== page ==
I don’t think it would be worth Francis to incur that headache. Then again, the way things have been going, who knows?

    In the short run, canceling Strickland might well look like a successful ploy for whoever in Rome is pushing this (and it might not even be Francis, though one has to wonder). I hope that you are right, though, that any attempt to cancel Strickland ends up as an enormous PR nightmare for the Vatican, but I don’t have much expectation of that: Francis and the curia are not beholden to voters to keep sending them back into office, there is no specific mechanism by which bad PR actually harms them, other than a drop in Peter’s Pence, and frankly that is not much of a cog in the drivers of motivation for them. Also, the machine has been picking the bishops for generations now, crafting them from seminary days to shut up and do what you’re told, and then molding them as they move up, so that by the time they take a miter they have had their spines surgically removed. There is a dearth of bishops that one can even imagine “standing with” Strickland if he is removed from his see. And their doing so wouldn’t do any concrete good anyway, so why would they try it?

  27. Cornelius says:

    TonyO, yes, Our Lord instituted the papacy. . . and one could reasonably construe it as monarchical in form, but he left its limits largely undefined. Perhaps I should have emphasized the word “absolute” more.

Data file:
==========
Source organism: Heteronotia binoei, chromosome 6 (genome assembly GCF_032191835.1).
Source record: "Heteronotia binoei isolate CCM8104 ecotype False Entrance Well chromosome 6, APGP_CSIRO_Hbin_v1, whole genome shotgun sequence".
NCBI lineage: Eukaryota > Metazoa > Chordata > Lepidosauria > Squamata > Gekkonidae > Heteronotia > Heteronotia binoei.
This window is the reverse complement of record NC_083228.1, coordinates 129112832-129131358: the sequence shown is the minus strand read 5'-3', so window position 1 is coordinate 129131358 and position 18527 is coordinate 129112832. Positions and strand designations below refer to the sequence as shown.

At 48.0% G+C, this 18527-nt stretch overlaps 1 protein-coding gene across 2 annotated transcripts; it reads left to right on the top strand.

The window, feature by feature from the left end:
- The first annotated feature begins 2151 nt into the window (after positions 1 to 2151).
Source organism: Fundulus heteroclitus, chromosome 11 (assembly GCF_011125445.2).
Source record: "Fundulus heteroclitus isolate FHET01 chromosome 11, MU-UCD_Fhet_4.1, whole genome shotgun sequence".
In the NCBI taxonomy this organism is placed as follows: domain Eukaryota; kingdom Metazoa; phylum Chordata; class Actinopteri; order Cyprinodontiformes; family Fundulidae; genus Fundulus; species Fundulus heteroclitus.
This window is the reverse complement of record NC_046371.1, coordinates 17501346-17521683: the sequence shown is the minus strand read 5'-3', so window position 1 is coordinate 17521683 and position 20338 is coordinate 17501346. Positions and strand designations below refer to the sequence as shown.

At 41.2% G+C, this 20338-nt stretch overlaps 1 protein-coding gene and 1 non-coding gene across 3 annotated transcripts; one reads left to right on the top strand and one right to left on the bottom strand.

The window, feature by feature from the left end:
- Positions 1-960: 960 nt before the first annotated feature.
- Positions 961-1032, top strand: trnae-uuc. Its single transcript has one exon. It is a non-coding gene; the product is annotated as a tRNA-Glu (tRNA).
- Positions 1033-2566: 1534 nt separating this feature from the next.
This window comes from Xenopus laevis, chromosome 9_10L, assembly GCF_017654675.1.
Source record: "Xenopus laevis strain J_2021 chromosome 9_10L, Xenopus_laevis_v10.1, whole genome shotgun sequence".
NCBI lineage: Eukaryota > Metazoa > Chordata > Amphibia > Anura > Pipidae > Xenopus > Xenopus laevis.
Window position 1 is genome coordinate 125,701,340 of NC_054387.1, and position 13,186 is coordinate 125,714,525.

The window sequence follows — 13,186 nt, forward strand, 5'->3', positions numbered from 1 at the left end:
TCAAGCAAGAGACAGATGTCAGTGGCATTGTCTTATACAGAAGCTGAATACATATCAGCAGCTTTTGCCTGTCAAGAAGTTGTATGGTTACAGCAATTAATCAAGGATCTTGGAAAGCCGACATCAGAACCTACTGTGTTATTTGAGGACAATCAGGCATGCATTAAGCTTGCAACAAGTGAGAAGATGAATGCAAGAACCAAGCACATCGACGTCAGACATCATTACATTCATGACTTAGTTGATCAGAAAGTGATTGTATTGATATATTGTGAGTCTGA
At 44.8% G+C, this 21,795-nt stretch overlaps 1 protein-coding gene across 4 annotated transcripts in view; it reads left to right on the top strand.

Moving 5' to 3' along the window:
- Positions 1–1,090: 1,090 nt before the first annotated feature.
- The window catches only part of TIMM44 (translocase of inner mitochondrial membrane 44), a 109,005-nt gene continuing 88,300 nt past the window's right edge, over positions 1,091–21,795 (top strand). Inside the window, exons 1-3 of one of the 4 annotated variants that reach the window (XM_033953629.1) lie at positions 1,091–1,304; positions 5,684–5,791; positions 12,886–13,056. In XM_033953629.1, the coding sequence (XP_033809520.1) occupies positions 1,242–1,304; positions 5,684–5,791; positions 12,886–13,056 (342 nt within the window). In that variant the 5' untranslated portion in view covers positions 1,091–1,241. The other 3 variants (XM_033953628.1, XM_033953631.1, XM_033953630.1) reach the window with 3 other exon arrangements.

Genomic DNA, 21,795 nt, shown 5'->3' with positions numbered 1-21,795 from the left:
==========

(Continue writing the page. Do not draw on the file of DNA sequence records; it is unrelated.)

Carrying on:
Remember the example of St. Paul who “withstood him [Peter] to his face”. Surely this is a clue from the Lord that the papacy is not an absolute monarchy. Perhaps He intended something more along the lines of a constitutional monarchy, where the monarch is constrained by constitutional principles from acting any old way he pleases, in short despotically and capriciously.

    But this is all moot because VI pushed the papacy firmly in the absolutist direction. If there’s one good thing that comes out of these 10 years it’s perhaps the realization that Church must take more seriously the possibility of a truly rogue, heretical man in the Chair and put in place practical ways to address it and limit the damage he can do.

Think, proof read, preview BEFORE posting!